CAM provides an approach that iteratively addresses the big business questions in advance of development in a way that is lacking in most Agile scaling methods today. It proposes doing ‘just enough’ business design in order to move a project forward. CAM embodies the Lean philosophy but takes it further into the business design, focussing on ‘just enough’ so as to not delay value realisation.

The principles of CAM
Fundamental to CAM is the idea of a scenario or slice. This is a single route or value stream through the business that delivers an outcome for a customer. Additively, all of the slices (an early stage backlog) deliver customer experience.

To take an example, a slice might be made up of a renewal order for an existing customer. Here, the customer may simply want to renew  or add a new product to the existing subscription.

The scenario provides focus but a slice on its own is no good without the wider context.

Vision and business outcomes. Building any product requires a vision and commercial justification. Fundamental business transformation is no different. You need to make sure that what you are delivering has executive sponsorship and that it will secure funding. Slicing the business outcomes will allow you to reduce the size of the funding demand and to be more aggressive in execution.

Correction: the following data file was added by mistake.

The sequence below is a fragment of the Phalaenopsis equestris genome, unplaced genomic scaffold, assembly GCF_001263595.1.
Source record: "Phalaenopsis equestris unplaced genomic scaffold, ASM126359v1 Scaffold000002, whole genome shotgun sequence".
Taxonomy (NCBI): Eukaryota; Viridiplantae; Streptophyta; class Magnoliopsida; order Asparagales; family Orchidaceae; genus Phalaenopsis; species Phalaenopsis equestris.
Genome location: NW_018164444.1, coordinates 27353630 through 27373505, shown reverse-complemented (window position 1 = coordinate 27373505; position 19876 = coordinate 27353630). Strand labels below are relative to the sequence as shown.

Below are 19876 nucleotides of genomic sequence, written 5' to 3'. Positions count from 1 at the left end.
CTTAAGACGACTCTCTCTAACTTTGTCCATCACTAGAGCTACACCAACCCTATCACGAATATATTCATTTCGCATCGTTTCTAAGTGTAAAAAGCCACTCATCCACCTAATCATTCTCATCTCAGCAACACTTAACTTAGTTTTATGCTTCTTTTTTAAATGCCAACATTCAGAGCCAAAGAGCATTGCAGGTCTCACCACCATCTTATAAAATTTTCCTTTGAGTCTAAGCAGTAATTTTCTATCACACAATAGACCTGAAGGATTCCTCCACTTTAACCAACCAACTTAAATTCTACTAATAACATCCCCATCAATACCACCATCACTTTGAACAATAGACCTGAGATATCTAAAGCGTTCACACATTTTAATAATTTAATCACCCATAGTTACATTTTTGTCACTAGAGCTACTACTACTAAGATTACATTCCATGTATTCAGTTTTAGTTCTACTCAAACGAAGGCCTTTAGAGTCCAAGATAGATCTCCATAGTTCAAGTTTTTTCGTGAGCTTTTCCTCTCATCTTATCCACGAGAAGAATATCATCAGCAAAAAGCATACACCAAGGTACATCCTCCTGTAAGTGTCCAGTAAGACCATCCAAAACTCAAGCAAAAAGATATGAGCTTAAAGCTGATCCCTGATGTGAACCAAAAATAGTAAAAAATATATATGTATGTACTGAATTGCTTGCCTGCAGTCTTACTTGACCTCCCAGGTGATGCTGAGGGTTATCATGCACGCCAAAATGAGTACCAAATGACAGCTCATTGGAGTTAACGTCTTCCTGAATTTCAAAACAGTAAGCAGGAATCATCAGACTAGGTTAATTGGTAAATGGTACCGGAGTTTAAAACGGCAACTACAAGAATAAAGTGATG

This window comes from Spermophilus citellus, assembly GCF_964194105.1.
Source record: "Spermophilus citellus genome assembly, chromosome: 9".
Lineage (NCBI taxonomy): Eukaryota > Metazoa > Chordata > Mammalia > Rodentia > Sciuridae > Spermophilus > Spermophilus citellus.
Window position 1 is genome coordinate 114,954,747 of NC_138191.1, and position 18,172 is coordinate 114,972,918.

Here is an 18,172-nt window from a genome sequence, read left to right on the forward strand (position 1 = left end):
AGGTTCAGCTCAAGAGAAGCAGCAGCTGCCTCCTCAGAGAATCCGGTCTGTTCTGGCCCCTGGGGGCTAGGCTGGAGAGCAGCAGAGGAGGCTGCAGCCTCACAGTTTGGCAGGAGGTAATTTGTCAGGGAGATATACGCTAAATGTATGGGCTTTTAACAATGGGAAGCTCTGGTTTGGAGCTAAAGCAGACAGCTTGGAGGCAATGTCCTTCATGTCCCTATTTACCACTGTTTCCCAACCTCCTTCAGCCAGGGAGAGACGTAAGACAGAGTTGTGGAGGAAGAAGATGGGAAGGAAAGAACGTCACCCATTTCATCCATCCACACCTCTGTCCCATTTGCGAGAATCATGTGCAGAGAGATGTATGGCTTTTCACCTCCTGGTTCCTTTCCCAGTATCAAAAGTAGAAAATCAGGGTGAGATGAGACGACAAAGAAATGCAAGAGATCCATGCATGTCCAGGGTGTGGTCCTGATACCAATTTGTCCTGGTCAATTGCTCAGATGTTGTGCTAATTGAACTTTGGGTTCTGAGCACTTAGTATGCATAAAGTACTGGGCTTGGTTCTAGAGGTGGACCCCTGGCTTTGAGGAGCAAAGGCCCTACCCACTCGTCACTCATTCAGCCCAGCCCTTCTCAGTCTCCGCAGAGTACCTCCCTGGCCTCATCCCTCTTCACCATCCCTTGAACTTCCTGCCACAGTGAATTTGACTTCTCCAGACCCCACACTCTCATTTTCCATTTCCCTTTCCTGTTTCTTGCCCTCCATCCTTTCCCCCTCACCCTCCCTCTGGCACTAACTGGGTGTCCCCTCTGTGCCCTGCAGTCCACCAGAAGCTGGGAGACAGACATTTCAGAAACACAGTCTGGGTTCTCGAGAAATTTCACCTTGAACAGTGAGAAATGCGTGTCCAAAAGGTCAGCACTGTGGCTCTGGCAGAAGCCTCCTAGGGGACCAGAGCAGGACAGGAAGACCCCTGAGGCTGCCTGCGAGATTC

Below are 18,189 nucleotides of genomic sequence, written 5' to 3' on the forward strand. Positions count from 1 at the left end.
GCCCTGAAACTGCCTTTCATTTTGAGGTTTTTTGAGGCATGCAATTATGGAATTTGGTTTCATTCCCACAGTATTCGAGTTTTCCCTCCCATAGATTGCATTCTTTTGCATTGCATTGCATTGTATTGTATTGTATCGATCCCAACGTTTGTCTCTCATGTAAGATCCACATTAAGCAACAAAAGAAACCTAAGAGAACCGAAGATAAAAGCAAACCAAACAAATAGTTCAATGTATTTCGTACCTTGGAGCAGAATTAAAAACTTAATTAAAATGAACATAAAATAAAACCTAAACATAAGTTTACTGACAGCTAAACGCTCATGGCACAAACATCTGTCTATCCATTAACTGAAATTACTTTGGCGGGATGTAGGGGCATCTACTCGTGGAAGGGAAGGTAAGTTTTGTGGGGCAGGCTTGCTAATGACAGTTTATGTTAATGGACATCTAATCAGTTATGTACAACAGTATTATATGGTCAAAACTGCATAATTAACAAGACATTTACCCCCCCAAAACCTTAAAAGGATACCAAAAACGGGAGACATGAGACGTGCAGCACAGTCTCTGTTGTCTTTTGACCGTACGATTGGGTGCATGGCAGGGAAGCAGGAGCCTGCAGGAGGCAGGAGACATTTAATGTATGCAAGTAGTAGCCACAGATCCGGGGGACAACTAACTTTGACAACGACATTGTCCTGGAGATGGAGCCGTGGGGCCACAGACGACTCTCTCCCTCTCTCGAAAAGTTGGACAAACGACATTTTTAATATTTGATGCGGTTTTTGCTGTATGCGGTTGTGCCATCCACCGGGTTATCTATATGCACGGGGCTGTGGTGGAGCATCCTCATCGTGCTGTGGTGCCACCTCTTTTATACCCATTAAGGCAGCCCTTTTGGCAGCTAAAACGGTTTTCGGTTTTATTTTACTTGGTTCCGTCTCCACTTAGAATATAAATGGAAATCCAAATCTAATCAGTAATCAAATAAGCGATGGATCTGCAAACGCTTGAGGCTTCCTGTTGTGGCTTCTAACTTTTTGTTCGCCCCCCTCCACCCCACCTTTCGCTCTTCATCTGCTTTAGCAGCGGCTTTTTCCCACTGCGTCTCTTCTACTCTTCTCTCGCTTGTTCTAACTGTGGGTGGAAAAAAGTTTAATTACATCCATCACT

Use scenarios to bring the vision to life. The CAM approach also acknowledges there are multiple scenarios within a value stream that are often poorly explored before a solution is delivered. CAM removes this risk. Process and technology are abstract concepts that are very hard to imagine. Building simple, easy to understand scenarios, illustrating how the new world will look, makes it easier to understand.

You need to make sure that the changes to the value stream will deliver desired business outcomes. Value streams often break into multiple scenarios with dependencies in other areas of the business. Most current scaling frameworks don’t address the problem of how to develop the backlog in a way that addresses this complexity.

In traditional Scrum, for example, stories are atomic and aim to be achievable product increments within a Sprint. Using slicing, CAM ensures that the story and product increment deliver to the needs of the value stream and the desired business improvements.

Enterprises run on process and capability. Large organisations must understand ‘as-is’ and ‘to-be’ states if they are to architect, develop and execute the required solution. Using the CAM approach enterprises can build out capability iteratively and evolve solutions elegantly, all the time drawing on L1 and L2 frameworks to ensure the project stays on track. In the enterprise context, process and training are just as important deliverables as working software.

The CAM approach provides reassurance. People fear change and want to know whether you can deliver that bit of functionality that will make their life easier; or conversely, whether you will fail to deliver anything close to the current level of functionality and make their lives far worse. So you need information radiators, such as Kanban and Scrum boards, and an effective backlog management to give visibility and clarity and to inform the iterative business case.

You might also like